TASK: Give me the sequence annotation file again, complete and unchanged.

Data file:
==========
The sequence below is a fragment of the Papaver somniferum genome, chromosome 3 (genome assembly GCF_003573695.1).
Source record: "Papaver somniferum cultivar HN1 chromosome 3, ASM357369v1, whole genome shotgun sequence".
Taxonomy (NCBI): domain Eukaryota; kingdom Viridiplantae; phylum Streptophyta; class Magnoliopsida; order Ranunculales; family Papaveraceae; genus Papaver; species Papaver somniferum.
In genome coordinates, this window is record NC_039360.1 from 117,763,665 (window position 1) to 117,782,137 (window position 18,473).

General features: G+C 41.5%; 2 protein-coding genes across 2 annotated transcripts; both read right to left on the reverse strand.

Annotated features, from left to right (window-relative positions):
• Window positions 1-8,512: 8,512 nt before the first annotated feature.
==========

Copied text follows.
The sequence below is a fragment of the Papaver somniferum genome, chromosome 3 (genome assembly GCF_003573695.1).
Source record: "Papaver somniferum cultivar HN1 chromosome 3, ASM357369v1, whole genome shotgun sequence".
Taxonomy (NCBI): domain Eukaryota; kingdom Viridiplantae; phylum Streptophyta; class Magnoliopsida; order Ranunculales; family Papaveraceae; genus Papaver; species Papaver somniferum.
In genome coordinates, this window is record NC_039360.1 from 117,763,665 (window position 1) to 117,782,137 (window position 18,473).

General features: G+C 41.5%; 2 protein-coding genes across 2 annotated transcripts; both read right to left on the reverse strand.

Annotated features, from left to right (window-relative positions):
• Window positions 1-8,512: 8,512 nt before the first annotated feature.